Gideon v. Wainwright

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Gideon v. Wainwright,

case decided in 1963 by the U.S. Supreme Court. Clarence Earl Gideon was convicted of a felony in a Florida court. He had defended himself after being denied a request for free counsel. The Supreme Court, in overturning his conviction, held that the right to counsel, guaranteed in federal trials by the Sixth Amendment to the Constitution, is fundamental to a fair trial. State failure to provide counsel for a defendant charged with a felony violated the due process clause of the Fourteenth AmendmentFourteenth Amendment,
addition to the U.S. Constitution, adopted 1868. The amendment comprises five sections. Section 1

Section 1 of the amendment declares that all persons born or naturalized in the United States are American citizens and citizens of their state
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 to the Constitution. The decision was one of many by the Supreme Court under Chief Justice Earl Warren that protected the rights of accused criminals and extended the guarantees in the Bill of Rights to state actions. The holding was expanded in 1972 to require counsel for any defendant who would spend even one day in jail if found guilty.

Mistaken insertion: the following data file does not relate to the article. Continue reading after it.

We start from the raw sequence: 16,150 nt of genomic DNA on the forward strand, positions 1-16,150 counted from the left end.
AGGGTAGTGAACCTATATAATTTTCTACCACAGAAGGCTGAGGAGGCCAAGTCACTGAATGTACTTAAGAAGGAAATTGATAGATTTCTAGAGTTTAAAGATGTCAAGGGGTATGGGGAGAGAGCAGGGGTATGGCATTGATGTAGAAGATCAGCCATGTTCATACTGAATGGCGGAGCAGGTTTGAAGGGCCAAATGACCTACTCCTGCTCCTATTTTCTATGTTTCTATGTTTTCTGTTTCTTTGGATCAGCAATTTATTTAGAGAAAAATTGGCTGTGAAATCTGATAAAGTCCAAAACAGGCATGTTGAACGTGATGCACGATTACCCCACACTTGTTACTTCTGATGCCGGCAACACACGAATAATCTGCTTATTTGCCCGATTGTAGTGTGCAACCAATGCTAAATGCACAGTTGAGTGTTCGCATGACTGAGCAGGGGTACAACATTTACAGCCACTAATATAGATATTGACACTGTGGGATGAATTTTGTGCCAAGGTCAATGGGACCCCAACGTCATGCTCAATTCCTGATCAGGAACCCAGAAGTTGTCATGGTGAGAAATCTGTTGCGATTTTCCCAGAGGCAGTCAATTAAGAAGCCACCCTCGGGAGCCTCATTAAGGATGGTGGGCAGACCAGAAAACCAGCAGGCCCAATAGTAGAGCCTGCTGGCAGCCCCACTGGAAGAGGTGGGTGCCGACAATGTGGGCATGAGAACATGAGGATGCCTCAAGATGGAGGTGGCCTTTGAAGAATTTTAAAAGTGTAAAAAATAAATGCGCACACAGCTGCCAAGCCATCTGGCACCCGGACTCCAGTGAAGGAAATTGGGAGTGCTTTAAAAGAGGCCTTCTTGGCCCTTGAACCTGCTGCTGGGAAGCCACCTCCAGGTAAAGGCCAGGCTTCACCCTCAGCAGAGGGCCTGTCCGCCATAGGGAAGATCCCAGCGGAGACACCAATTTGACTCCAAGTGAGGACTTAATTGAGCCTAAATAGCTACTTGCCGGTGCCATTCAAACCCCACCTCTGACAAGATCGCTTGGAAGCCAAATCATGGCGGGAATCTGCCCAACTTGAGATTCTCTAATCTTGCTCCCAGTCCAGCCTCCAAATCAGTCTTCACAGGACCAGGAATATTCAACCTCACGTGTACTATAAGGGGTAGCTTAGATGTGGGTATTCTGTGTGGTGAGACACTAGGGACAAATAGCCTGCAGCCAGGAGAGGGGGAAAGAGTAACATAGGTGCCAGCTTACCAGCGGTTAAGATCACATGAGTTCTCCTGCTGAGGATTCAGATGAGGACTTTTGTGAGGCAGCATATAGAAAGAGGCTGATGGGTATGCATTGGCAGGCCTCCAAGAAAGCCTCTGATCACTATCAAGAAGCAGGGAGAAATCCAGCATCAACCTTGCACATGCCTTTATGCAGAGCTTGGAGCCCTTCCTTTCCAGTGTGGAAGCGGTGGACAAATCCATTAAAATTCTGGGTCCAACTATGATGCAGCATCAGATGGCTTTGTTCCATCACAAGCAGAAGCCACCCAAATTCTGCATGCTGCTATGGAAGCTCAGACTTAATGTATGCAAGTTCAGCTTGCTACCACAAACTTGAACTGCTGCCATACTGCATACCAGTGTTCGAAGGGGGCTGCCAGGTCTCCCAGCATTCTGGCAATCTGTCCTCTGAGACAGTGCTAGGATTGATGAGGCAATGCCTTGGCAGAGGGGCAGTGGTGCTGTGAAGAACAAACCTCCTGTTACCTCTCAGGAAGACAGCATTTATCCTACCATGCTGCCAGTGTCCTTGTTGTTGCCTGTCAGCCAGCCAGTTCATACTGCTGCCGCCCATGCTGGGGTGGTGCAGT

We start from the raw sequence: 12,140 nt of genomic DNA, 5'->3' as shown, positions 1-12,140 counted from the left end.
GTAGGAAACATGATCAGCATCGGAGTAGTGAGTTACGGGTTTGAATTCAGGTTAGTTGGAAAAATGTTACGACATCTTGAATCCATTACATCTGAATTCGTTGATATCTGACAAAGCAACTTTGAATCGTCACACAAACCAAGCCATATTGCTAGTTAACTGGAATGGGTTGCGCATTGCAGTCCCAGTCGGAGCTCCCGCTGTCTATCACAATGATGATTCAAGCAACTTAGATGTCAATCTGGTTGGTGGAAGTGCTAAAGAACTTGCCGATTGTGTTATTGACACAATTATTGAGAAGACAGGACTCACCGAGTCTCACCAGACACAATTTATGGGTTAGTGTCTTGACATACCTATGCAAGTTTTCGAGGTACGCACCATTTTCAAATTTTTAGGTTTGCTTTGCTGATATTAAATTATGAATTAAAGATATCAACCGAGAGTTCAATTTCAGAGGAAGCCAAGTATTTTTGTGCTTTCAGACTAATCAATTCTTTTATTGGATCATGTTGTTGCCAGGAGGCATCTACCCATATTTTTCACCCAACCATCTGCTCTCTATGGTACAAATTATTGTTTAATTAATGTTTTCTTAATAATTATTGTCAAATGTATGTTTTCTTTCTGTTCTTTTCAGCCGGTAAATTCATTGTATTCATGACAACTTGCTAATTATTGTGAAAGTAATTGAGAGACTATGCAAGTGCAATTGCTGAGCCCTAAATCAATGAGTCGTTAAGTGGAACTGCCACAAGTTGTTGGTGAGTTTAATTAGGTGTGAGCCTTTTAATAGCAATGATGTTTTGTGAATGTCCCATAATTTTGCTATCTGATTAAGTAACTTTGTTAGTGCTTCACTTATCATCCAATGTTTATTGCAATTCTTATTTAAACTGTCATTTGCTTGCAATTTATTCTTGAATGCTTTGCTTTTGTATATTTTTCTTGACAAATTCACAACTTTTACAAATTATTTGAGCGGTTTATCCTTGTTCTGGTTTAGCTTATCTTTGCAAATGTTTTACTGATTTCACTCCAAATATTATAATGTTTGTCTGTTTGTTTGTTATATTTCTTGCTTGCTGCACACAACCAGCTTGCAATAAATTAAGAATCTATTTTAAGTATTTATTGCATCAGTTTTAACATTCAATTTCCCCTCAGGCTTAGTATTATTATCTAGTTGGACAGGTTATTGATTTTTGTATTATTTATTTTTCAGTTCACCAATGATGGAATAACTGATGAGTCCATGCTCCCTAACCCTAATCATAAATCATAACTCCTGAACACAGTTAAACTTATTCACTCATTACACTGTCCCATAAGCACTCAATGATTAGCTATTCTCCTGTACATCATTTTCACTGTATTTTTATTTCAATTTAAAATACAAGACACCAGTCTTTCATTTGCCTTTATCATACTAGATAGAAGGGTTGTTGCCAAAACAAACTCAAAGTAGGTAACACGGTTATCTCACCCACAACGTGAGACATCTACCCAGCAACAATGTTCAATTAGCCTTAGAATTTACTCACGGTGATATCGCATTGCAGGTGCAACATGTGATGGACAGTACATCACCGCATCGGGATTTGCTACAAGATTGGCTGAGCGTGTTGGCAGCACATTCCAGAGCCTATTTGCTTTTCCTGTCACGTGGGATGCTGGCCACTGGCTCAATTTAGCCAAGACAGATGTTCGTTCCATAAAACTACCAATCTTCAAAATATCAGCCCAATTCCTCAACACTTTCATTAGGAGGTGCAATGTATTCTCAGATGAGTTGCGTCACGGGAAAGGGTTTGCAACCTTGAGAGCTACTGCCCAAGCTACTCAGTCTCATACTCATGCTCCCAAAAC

Bibliography

See A. Lewis, Gideon's Trumpet (1964).

Gideon v. Wainwright

established right of all defendants to counsel (1963). [Am. Hist.: Van Doren, 585]
See: Justice
References in periodicals archive ?
372 U.S. 335. For the Court, the Betts opinion's refusal to extend
Wainwright, 372 U.S. 335 (1963): Indigent state criminal defendants must be provided counsel
"Lawyer in criminal courts are necessities, not luxuries" -Justice Hugo Black, Gideon V Wainwright, 372 U.S. 335,344(1963)
Wainwright, 372 U.S. 335 (1963); see also TOMKOVICZ, supra note 29, at 20-21.
Wainwright, 372 U.S. 335, 350-51 (1963) (Harlan, J., concurring) (finding no sustained convictions after Quicksall, 339 U.S.
372 U.S. 335. The Robinson decision was the last of the day, and it ends on page 527 of the reports.
Wainwright, 372 U.S. 335, 349-50 (1963) (Harlan, J., concurring) ("It is evident that these limiting facts were not added to the opinion as an after-thought; they were repeatedly emphasized, and were clearly regarded as important to the result." (citations omitted)).
Liberties Union, Amici Curiae at 9, Gideon, 372 U.S. 335, 1962 WL 115121
Wainwright, 372 U.S. 335, 344 (1963); see also supra Parts I.B, II.A.
Wainwright, 372 U.S. 335 (1963), the Supreme Court recognized that the Sixth Amendment to the United States Constitution guarantees all indigent criminal defendants the right to a lawyer at the state's expense.